All practitioners using these drugs must have flumazenil, the specific benzodiazepine receptor antagonist, as one of the emergency drugs in the institution. Flumazenil causes rapid reversal of all benzodiazepines. However, it is contraindicated in patients taking benzodiazepines for seizure disorder or high doses of tricyclic antidepressants.
Ketamine, a phencyclidine derivative, is an NMDA receptor antagonist. It is a unique drug giving complete anesthesia and analgesia with preservation of vital brain stem functions. This “dissociative” state has been described as “a functional and neurophysiological dissociation between the neocortical and limbic systems.” Dissociation results in a state of lack of response to pain with preservation of cardiovascular and respiratory functions despite profound amnesia and analgesia, described as “Catalepsy.” This trance-like state of sensory isolation provides a unique combination of amnesia, sedation, and analgesia. The eyes often remain open, though nystagmus is commonly seen. Heart rate and blood pressure remain stable and are often stimulated possibly through sympathomimetic actions. Functional residual capacity and tidal volume are preserved with bronchial smooth muscle relaxation and maintenance of airway patency and respiration. The most commonly seen disadvantage of ketamine is emergence phenomenon which occurs in 5%–50% of adults in 0%–5% in children. Ketamine increases salivary and tracheobronchial mucus gland secretions, so it is recommended to use an antisialagogue before administering ketamine. The emetic side effect of ketamine producing an incidence of vomiting in 10% of children can be lessened by administering atropine which reduces salivary flow. Laryngospasm reported in 0.4% of cases can be managed with positive pressure ventilation with 100% oxygen.
Ketamine can be given intramuscularly at a dose of 3–4 mg/kg or intravenously at a dose of 1–2 mg/kg as per the review conducted by Green et al. However, administering a lower dose of the drug may be safer to achieve adequate levels of sedation in children due to the problem of potential severe respiratory depression.
Propofol is chemically described as 2,6-diisopropylphenol. Being insoluble in water, it is available in white, oil-in-water emulsion which facilitates IV delivery of this fat-soluble agent. Propofol is readily oxidized to quinine which turns the suspension yellow in color after approximately 6 h of exposure to air. Propofol exerts its hypnotic actions by activation of the central inhibitory neurotransmitter GABA. High lipophilicity ensures rapid onset of action at the brain, and rapid redistribution from central to the peripheral compartment causes quick offset of anesthetic action. Elimination half-life is 2–24 h. The most significant hemodynamic effect is a decrease in arterial blood pressure and heart rate. Sedative doses actually have little or no effect on the respiratory system. Apfel et al. studied six interventions for the prevention of postoperative nausea vomiting (PONV) and found that the use of propofol reduced risk for PONV by 19%. Sedative doses are not analgesic, and a large proportion of patients experience pain on injection. To use an antecubital vein instead of a hand vein for the propofol, lidocaine admixture is a simple and effective way to avoid pain. Volatile anesthetic agents are used for the induction of anesthesia to avoid the struggle to get IV access before the child is asleep. With sevoflurane, propofol is given usually at a dose of 1 mg/kg body weight, followed by maintenance dose ranging from 0.3 to 4 mg/kg/h.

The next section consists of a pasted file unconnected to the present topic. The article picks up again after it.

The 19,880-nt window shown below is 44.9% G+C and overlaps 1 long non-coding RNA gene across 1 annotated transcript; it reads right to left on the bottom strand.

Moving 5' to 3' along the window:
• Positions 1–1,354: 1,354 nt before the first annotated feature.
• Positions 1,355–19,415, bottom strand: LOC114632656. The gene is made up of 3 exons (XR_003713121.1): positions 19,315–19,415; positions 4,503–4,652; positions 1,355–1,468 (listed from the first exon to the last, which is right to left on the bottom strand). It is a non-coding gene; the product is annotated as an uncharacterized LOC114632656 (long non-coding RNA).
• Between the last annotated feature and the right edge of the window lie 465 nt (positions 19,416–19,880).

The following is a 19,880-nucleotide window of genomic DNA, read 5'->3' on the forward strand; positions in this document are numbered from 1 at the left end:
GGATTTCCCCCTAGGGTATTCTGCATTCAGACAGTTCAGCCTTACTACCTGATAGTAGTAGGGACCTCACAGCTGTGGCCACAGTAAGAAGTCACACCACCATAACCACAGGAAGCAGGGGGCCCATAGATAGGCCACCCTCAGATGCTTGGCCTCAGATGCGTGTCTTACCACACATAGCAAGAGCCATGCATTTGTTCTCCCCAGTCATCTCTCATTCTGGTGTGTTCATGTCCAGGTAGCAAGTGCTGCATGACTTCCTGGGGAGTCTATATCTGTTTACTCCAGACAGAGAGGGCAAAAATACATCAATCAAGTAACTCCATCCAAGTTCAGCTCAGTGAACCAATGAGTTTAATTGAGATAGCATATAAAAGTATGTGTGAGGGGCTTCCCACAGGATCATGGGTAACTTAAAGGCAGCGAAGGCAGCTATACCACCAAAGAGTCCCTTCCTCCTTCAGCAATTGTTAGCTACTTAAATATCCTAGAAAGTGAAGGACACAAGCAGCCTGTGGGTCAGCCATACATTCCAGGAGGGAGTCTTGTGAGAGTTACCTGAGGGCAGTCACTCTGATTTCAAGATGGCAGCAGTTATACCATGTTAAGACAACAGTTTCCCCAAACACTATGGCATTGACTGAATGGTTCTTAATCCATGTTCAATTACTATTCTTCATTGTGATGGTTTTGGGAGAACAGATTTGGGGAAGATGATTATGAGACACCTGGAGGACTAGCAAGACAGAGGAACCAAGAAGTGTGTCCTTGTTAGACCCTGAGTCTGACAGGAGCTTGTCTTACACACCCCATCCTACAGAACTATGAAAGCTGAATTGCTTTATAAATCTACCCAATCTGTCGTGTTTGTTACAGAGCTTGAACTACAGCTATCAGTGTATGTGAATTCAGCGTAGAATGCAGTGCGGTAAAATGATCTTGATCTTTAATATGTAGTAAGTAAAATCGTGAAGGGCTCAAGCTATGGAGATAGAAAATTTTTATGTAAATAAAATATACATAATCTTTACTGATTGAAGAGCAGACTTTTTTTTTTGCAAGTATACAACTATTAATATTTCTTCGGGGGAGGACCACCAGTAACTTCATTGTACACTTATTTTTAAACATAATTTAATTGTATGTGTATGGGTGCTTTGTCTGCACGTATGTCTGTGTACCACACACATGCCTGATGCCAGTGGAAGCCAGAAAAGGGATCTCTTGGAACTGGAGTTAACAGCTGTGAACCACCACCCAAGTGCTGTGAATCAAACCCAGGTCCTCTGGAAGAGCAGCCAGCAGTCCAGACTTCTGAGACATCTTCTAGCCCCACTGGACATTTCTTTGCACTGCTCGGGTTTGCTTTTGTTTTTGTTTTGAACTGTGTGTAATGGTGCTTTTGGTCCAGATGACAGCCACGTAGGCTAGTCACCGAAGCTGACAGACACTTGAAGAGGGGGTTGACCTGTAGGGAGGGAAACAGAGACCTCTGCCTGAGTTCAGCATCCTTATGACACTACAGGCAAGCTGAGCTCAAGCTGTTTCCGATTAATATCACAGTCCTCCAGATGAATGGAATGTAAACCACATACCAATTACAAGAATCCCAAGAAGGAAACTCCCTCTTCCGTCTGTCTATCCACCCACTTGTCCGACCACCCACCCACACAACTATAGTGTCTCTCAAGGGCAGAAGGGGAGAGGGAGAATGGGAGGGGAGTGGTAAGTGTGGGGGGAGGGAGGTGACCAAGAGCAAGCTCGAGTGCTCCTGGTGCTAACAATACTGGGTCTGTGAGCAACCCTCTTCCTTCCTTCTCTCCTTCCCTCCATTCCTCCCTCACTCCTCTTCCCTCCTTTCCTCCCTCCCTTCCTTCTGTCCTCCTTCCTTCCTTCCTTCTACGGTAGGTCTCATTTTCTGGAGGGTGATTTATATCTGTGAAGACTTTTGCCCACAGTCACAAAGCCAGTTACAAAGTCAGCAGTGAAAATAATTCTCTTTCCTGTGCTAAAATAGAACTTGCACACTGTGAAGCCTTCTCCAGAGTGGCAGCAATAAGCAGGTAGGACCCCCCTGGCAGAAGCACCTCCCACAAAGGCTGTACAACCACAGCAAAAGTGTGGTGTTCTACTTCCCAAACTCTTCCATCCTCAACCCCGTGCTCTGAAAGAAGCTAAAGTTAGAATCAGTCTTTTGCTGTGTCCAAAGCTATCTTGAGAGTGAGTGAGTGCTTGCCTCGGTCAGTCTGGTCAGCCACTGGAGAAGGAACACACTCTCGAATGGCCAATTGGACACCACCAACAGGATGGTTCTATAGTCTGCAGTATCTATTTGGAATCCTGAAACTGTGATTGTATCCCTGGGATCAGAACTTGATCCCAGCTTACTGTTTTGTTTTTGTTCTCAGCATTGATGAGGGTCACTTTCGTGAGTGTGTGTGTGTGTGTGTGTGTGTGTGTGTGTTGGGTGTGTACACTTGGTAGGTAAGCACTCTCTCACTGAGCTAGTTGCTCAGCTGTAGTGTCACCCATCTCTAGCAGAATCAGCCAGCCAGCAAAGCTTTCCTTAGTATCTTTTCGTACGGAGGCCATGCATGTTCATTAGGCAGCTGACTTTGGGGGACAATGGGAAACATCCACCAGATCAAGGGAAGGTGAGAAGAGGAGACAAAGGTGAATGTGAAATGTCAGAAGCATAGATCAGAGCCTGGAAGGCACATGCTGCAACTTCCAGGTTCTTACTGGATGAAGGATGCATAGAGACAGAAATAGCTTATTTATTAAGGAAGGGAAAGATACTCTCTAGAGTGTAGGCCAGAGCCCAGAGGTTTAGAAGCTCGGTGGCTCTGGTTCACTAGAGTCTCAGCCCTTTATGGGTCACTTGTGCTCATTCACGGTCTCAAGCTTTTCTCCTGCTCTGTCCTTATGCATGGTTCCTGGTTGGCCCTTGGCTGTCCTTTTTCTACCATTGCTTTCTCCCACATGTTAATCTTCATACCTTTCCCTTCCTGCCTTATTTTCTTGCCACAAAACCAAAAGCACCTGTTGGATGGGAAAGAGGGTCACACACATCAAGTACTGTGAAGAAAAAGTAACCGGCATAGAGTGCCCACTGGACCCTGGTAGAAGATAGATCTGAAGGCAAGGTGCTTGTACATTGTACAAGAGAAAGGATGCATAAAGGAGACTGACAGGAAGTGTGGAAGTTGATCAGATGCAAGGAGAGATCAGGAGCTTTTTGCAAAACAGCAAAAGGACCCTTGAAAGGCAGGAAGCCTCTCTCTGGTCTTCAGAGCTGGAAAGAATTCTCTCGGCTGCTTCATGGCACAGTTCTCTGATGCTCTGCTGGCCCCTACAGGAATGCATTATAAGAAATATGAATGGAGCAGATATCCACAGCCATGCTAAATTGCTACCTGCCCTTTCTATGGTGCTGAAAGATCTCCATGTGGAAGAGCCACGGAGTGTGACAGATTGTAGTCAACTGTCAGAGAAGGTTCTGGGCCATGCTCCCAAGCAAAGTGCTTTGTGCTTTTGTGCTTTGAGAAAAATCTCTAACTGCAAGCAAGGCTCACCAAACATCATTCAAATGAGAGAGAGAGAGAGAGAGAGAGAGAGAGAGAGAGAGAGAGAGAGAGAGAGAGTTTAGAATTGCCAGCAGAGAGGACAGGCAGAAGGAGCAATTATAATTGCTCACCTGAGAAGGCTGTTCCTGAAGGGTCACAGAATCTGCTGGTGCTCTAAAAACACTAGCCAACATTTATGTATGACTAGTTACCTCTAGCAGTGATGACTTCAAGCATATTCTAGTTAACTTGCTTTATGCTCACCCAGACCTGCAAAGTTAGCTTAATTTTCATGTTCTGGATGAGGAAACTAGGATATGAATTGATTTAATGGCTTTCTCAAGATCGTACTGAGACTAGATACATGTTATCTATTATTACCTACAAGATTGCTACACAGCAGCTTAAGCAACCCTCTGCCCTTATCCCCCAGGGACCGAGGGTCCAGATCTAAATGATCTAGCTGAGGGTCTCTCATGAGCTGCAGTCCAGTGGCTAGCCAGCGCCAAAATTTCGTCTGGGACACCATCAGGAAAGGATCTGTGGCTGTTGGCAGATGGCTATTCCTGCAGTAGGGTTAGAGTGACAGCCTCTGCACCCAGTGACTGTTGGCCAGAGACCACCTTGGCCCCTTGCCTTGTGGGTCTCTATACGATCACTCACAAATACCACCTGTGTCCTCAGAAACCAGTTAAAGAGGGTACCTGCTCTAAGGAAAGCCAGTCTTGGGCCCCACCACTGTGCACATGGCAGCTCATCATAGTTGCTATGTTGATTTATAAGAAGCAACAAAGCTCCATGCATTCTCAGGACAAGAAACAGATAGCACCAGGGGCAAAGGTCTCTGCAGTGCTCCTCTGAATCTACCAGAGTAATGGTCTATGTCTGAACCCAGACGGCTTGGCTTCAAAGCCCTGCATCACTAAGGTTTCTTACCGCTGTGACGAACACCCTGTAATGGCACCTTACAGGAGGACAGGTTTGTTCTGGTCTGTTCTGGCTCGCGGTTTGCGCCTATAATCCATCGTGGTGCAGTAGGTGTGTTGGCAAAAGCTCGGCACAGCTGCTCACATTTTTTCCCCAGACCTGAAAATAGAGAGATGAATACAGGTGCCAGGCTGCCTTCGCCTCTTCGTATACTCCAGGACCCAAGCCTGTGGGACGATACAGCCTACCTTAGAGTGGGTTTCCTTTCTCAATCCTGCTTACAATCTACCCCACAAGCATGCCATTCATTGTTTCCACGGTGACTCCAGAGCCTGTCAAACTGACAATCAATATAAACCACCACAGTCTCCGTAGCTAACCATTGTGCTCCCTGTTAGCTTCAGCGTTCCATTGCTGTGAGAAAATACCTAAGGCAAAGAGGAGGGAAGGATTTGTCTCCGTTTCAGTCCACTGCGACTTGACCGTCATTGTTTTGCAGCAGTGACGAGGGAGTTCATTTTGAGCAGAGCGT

All of the above-mentioned drugs do not have analgesic effects except ketamine. Opioid analgesic, therefore, needs to be supplemented. Fentanyl is a short-acting opioid 60–80 times more potent than morphine and with a rapid onset of analgesia and sedation. Duration of action is 30–60 min. Fentanyl can be administered by parenteral, transdermal, nasal, and oral routes. A “lollipop” delivery system is more acceptable to children than any other route. Fentanyl being a lipophilic drug is absorbed from the buccal mucosa, metabolized in the liver, and secreted in the urine. Recommended dose is 1 μg/kg/dose IV which can be repeated by 1 μg/kg increments if required. Constipation, nausea, and vomiting are common side effects. Dose-dependent respiratory depression and occasionally bradycardia and chest wall rigidity are associated with rapid IV injection.[2,3]
Sufentanil is a synthetic opioid analgesic drug, which is 5–10 times more potent than its parent drug fentanyl and 500 times as potent as morphine. It has shorter distribution and elimination half-lives. For outpatient surgery, IV sufentanil produces equivalent anesthesia to isoflurane or fentanyl. Recovery is rapid, and postoperative analgesia requirement is less. However, side effects such as reduced chest wall compliance and high incidence of nausea and vomiting and prolonged discharge time as compared to midazolam make it an unpopular choice for premedication.